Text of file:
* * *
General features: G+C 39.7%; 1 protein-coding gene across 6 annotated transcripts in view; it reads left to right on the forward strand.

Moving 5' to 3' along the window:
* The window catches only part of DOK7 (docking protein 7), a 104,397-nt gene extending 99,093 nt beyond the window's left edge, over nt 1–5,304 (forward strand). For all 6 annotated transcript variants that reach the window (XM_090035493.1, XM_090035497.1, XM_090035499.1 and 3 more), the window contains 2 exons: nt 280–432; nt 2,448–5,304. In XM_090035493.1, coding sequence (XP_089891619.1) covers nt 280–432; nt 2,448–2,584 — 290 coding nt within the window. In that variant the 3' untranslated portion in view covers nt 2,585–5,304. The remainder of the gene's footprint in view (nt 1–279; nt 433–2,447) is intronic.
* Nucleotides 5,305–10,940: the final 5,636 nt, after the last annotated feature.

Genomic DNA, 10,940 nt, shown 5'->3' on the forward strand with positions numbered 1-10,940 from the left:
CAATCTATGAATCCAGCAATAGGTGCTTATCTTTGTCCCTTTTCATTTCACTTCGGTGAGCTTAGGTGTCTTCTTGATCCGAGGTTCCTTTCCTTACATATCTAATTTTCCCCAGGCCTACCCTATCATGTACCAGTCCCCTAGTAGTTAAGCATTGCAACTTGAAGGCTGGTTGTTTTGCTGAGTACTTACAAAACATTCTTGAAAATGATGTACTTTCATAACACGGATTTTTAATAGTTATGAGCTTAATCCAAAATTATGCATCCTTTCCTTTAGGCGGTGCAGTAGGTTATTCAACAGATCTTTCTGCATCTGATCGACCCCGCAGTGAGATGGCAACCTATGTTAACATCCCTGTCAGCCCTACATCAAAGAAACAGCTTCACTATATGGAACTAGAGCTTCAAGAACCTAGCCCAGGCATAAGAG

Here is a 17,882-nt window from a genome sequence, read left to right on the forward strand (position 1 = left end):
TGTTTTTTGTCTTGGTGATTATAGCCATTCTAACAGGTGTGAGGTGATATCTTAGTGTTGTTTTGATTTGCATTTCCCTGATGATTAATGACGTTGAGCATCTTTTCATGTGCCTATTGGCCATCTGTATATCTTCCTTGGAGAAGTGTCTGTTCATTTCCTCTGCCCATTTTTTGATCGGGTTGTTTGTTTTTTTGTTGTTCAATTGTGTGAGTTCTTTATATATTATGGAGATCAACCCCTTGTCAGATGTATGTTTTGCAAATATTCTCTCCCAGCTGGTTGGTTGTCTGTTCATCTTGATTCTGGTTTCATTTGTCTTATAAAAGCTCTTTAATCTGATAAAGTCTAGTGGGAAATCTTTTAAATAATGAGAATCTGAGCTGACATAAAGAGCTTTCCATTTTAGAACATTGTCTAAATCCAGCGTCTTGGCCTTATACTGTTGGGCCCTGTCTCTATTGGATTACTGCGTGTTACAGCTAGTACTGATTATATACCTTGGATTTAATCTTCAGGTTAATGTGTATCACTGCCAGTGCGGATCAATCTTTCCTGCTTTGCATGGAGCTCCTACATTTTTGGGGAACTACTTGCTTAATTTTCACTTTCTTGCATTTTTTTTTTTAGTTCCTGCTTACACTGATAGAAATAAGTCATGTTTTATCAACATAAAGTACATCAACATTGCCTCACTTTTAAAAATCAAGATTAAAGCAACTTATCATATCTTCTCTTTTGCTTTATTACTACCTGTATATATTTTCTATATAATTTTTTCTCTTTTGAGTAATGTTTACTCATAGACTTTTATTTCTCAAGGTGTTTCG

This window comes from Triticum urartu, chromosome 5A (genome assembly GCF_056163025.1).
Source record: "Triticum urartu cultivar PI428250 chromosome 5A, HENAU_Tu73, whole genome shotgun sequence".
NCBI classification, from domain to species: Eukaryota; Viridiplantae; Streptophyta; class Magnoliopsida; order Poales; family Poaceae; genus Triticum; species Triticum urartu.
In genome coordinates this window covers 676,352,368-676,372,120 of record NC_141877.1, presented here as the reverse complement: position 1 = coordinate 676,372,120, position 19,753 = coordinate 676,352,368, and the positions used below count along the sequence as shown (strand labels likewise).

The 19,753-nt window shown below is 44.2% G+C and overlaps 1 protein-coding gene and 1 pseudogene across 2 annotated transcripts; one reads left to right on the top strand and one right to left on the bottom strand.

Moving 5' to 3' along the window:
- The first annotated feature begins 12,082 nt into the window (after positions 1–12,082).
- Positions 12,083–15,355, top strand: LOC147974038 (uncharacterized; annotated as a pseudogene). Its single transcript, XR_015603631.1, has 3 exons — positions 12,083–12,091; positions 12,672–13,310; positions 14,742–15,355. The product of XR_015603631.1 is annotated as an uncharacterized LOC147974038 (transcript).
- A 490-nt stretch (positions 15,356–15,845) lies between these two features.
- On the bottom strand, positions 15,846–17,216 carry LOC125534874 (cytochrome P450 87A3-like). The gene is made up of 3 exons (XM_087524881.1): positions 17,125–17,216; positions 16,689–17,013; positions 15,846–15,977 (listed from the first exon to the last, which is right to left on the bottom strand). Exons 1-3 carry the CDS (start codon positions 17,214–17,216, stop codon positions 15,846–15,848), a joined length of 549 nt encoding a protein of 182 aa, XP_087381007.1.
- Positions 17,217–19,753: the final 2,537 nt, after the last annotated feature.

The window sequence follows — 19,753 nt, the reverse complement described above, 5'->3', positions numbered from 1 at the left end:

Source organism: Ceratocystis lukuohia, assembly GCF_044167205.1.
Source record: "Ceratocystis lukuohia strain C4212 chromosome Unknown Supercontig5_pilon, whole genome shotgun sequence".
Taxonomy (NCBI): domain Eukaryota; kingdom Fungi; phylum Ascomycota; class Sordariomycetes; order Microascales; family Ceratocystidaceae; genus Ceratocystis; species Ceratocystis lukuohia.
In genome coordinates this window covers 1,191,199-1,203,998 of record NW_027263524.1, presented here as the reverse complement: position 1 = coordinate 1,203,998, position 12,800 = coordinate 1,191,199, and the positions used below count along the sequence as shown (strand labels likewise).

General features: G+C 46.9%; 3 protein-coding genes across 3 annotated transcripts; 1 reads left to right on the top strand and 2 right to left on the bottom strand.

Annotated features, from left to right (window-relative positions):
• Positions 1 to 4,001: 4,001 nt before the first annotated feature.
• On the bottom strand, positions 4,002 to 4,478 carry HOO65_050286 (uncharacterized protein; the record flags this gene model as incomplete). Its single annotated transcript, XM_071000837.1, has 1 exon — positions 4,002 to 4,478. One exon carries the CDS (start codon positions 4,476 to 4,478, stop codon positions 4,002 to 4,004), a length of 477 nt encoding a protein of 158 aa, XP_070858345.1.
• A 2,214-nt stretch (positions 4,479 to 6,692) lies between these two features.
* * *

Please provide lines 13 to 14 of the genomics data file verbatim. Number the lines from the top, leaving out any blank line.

The 19,753-nt window shown below is 44.2% G+C and overlaps 1 protein-coding gene and 1 pseudogene across 2 annotated transcripts; one reads left to right on the top strand and one right to left on the bottom strand.

Moving 5' to 3' along the window: